Pulmonary Rehabilitation: Pulmonary Rehabilitation |

Complex Rehabilitation in Chest Pain Females With Fibromyalgia FREE TO VIEW

Rodica Traistaru, MD; Mara Popescu-Hagen, MD; Diana Kamal, MD; Paraschiva Postolache, MD
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University of Medicine and Pharmacy, Craiova, Romania

Copyright 2016, American College of Chest Physicians. All Rights Reserved.

Chest. 2016;150(4_S):1121A. doi:10.1016/j.chest.2016.08.1230
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SESSION TITLE: Pulmonary Rehabilitation

SESSION TYPE: Original Investigation Poster

PRESENTED ON: Wednesday, October 26, 2016 at 01:30 PM - 02:30 PM

PURPOSE: Fibromyalgia (FM) is a complex disorder that usually occurs in people ages 20 - 60. Fatigue, muscle pain, sleep disturbances, breathing troubles, muscle and chest pain are the most frequently symptoms. Due to the chest pain or the pain gets right into lungs and makes the patient feels like it’s hard to breathe or to get a deep breath out. So, it is important to prevent and control all symptoms, especially breathing troubles. A single blind randomized controlled trial was conducted to evaluate the complex program efficacy in the treatment of FM patients.

METHODS: 26 females (average age 46.3 years) diagnosed with FM by ACR criteria were randomized into two groups: group 1 - 14 patients (G1) was treated by complex therapy (pharmacotherapy, 30-minute massage sessions twice a week, daily chest transcutaneous electrical stimulation and 8 week combine kinetic program - breathing exercises, relaxation techniques and flexibility exercises, daily, cardiovascular exercise 3 times per week, strength training 2 times per week), and group 2 -12 patients (G2) control receiving no kinetotherapy. Parameters measured for all subjects were: the number of tender points, pain (visual analogue scale), 6MWD, perceived exertion and quality of life (Spitzer scale) and value of Fibromyalgia Impact Questionnaire (FIQ).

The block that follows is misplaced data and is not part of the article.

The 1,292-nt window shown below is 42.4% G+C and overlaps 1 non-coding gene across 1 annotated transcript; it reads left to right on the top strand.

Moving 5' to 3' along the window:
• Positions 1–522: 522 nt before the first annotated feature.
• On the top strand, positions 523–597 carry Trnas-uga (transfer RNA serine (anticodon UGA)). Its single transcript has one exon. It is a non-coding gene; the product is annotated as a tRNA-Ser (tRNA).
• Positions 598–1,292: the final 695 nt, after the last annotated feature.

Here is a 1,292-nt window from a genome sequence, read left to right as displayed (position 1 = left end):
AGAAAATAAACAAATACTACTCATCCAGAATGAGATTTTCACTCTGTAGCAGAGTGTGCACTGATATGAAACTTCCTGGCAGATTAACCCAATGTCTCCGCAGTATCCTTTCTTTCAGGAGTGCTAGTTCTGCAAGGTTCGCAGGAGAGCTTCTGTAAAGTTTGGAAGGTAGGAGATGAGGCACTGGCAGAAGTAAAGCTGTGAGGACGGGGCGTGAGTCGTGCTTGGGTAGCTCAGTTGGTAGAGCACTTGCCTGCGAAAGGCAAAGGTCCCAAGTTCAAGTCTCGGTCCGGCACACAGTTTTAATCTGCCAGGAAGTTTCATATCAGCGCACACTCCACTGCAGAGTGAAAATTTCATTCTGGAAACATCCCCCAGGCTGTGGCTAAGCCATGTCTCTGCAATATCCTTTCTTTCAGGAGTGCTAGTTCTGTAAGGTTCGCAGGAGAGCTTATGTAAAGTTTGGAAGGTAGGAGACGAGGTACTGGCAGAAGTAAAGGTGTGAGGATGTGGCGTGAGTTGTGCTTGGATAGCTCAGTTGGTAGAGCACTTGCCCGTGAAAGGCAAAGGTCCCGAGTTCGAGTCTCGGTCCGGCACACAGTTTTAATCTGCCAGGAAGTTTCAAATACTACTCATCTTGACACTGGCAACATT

RESULTS: The number of tender points for patients in the G1 decreased significantly more than the number for those in the G2. The improvements were found FIQ (53.6 % in G1 and 28.3 % in G 2, respectively) (p < 0.05) and improvement in G1 was significantly higher than G2 (p < 0.01). VAS scores for chest pain and 6 MWD were significantly higher in G1. The Spitzer Scale also showed significant improvements in G1 group.

CONCLUSIONS: Combine exercise program can lead to long-term success in the FM management, especially for quality of life and breathing troubles. Treatment of FM is most effective with combinations of education, pharmacotherapy and daily exercises.

CLINICAL IMPLICATIONS: All patients with FM must learn how to correctly perform slow movements, relaxation techniques and breathing exercises because this is the most important and facile therapeutic mode to cope breathing and sleep troubles and prevent to becoming worse.

DISCLOSURE: The following authors have nothing to disclose: Rodica Traistaru, Mara Popescu-Hagen, Diana Kamal, Paraschiva Postolache

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